Why is Singapore So Hot? Exploring the Reasons Behind the Tropical Heat

Goh Jun Cheng

Singapore is known across the world as a country with a characteristically hot and humid tropical climate. Its location just 137km north of the equator results in plenty of sunshine and high temperatures year-round. But what exactly leads to the sweltering heat that visitors and locals alike experience in the city-state?

This article dives into the diverse reasons behind Singapore’s signature hot weather.

Proximity to the Equator

The primary factor behind Singapore’s persistent heat and humidity is its proximity to the equator. Singapore lies only 137km north of the equator at around latitude 1°17’N.

Being located so close to the Earth’s equatorial belt means the country experiences intense and prolonged exposure to direct overhead sunlight throughout the year. The sun’s rays shine almost perfectly perpendicular onto Singapore most days, concentrating solar heat energy.

Minimal Seasonal Variation

Singapore’s equatorial location also means it does not experience significant seasonal shifts in the sun’s trajectory and solar energy as countries further north or south do.

With no major axial tilt, the midday sun passes almost routinely overhead daily in Singapore. The sun follows a consistent arch minimally affected by seasonal changes.

Thus, heat and humidity maintain fairly constantly year-round rather than going through major summer-winter swings. Temperatures fluctuate by only a few degrees Celsius monthly in Singapore. The weather stays hot and tropical without respite.

Wind and Rain Patterns

Prevailing wind flow patterns further contribute to Singapore being an intensely hot and humid island.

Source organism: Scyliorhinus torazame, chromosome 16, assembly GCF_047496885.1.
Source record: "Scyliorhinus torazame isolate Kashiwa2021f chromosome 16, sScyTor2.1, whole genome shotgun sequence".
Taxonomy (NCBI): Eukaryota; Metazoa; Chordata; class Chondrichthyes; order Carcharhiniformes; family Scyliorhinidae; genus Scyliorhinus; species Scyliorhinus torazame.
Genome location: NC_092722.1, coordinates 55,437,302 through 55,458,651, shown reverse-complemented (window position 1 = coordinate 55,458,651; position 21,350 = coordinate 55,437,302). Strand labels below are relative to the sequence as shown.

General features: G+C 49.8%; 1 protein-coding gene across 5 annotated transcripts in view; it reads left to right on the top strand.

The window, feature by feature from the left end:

Winds generally blow from cooler maritime directions like the south and southeast. As these winds pass over warm waters surrounding Singapore, they pick up moisture and heat up.

By the time winds reach land, they elevate temperatures and moisture levels. Still air leads to further heat buildup.

While bouts of rain and wind temporarily offer relief, sunshine soon restores steamy conditions after downpours.

Urban Heat Island Effect

Although naturally hot based on geography, Singapore suffers further warming known as the urban heat island effect.

Concentrated urban infrastructure like densely packed buildings, vehicles, machinery and crowded human activity generate substantial waste heat in cities. This anthropogenic heat output contributes on top of sunshine to push temperatures higher.

Built surfaces like asphalt also trap heat within an urban environment. Urban greenery has been increased to provide cooling. But city-centric warming remains an issue.

Trapped Humidity

Singapore’s stable, rain-fed humidity also makes the country feel hotter than the thermometer readings.

Water vapour is a greenhouse gas that prevents heat from adequately dissipating under normal gradients. It acts like a insulating blanket trapping thermal energy.

Since Singapore lies in the humid equatorial belt, this moisture-rich air makes the perceived temperature feel several degrees warmer than the dry measure.

The high humidity intensifies the sweltering sensation of Singapore’s climatic heat.

Influence of Surrounding Seas

The warm waters surrounding Singapore further exacerbate its inherently hot weather.

Singapore is an island nation enveloped by some of the warmest tropical seas in the world. Nearby waters include the South China Sea, Strait of Malacca and Java Sea.

These regional waters absorb massive solar energy being near the equator. Heat is transferred to Singapore via prevailing winds. Warm surrounding oceans act like a radiator continuously emitting thermal radiation to the country.

Maritime effects augment the hot, muggy environment of Singapore throughout the year without cold ocean currents for relief.


In summary, Singapore’s perfect equatorial location coupled with urban density, rainforest humidity and heated surrounding oceans combine into a muggy thermal mix that shapes its trademark sweltering climate.

The city has found ways to cool itself through greenery and architecture, but the fundamental tropical heat remains challenging to escape. Understanding the diverse reasons behind Singapore’s climate provides insight into adapting within its unique geography.

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